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What’s Blooming Along Golden’s Trails? Fivepetal Cliffbush

Figure 1. Jamesia americana growing along the Peaks to Plains Trail at the Tough Cuss Bridge.

By Tom Schweich

“Fivepetal Cliffbush” — Jamesia americana Torr. & A. Gray — is found in the mouth of Clear Creek Canyon and on Lookout Mountain. The best place to see it in Golden is on the Peaks to Plains Trail at the Tough Cuss Bridge across Clear Creek. The plant is more common at higher elevations throughout the foothills region of Jefferson County and generally found along in the Front Range of Colorado.

Our plant was first collected by Edwin James, M.D. in 1820. James was the botanist on the Stephen H. Long expedition, the first scientific expedition to explore the Front Range of Colorado. They ascended the South Platte River and camped at mouth of Clear Creek at the South Platte on July 4th, 1820. Seeing the mountains in the distance they ascended Cannonball Creek (now Clear Creek) but became discouraged when, at Inspiration Point, the mountains still appeared far in the distance. Traveling south, they climbed Pikes Peak, saw the Royal Gorge, and followed the Arkansas River as far as Rocky Ford where they turned south for New Mexico.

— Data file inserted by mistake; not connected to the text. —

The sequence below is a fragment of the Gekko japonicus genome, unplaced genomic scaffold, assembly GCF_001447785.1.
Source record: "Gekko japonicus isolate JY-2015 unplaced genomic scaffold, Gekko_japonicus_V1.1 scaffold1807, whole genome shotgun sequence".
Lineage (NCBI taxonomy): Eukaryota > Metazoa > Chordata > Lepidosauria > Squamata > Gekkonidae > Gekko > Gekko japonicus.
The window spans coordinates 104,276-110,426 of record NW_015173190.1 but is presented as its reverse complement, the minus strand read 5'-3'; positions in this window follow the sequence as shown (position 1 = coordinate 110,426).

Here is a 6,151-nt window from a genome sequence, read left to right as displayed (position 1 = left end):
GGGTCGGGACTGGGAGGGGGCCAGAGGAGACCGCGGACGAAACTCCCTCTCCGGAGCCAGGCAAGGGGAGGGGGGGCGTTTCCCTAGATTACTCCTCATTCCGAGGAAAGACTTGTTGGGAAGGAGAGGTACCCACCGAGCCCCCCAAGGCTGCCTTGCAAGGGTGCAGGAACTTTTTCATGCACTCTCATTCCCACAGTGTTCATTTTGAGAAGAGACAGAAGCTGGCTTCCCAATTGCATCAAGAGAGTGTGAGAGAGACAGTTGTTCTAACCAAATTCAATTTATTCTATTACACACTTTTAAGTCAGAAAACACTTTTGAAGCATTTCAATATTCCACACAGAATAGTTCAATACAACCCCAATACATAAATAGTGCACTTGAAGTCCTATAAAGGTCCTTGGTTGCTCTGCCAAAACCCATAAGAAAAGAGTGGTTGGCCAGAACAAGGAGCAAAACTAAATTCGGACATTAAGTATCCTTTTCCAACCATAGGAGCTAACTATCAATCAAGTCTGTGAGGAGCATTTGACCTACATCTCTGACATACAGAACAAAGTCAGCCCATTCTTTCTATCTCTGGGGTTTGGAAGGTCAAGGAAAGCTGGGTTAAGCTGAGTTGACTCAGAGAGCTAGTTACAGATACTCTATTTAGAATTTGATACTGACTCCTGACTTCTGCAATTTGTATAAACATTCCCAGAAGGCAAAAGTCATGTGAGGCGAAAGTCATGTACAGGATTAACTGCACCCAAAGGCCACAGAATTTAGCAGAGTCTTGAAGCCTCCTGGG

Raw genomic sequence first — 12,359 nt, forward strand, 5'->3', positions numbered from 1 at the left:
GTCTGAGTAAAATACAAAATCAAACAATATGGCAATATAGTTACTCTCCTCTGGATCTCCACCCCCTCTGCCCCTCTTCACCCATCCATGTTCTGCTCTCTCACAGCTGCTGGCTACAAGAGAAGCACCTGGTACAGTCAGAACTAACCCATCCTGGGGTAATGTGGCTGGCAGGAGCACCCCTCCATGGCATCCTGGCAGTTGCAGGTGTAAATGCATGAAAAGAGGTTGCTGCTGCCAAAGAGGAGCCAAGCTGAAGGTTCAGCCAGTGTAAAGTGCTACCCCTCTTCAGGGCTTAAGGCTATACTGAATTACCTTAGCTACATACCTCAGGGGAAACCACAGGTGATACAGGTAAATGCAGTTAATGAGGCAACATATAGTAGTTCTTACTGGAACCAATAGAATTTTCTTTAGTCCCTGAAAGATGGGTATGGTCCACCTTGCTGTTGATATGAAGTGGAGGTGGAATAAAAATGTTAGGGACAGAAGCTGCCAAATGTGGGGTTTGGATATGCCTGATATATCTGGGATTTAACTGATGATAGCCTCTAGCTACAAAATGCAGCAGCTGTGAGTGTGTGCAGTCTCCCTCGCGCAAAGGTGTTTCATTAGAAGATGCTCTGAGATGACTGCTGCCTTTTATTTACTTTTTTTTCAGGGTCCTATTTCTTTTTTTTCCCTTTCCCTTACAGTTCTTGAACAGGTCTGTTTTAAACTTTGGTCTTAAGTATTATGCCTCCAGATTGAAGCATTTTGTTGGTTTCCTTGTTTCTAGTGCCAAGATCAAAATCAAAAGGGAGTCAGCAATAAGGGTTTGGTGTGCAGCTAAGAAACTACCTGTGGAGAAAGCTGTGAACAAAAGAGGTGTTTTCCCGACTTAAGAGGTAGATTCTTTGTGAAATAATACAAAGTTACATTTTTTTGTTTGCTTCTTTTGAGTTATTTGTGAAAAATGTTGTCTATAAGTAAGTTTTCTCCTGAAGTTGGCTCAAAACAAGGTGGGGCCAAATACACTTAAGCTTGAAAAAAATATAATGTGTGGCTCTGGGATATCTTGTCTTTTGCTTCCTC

Unfortunately, James failed to record the location that he found our plant, so the collection could have been made anywhere from Adams County south along the Front Range to Fremont County. John Torrey M.D. and Asa Gray, M.D. wrote about our plant in the 1840 edition of their Flora of North America.

All three of these men, Edwin James, John Torrey, and Asa Gray, were medical doctors as were many of the botanists during this era. The study of botany was regarded as an essential component of medical training from the early 18th century until early in the 20th century because plants were the main source of medicine.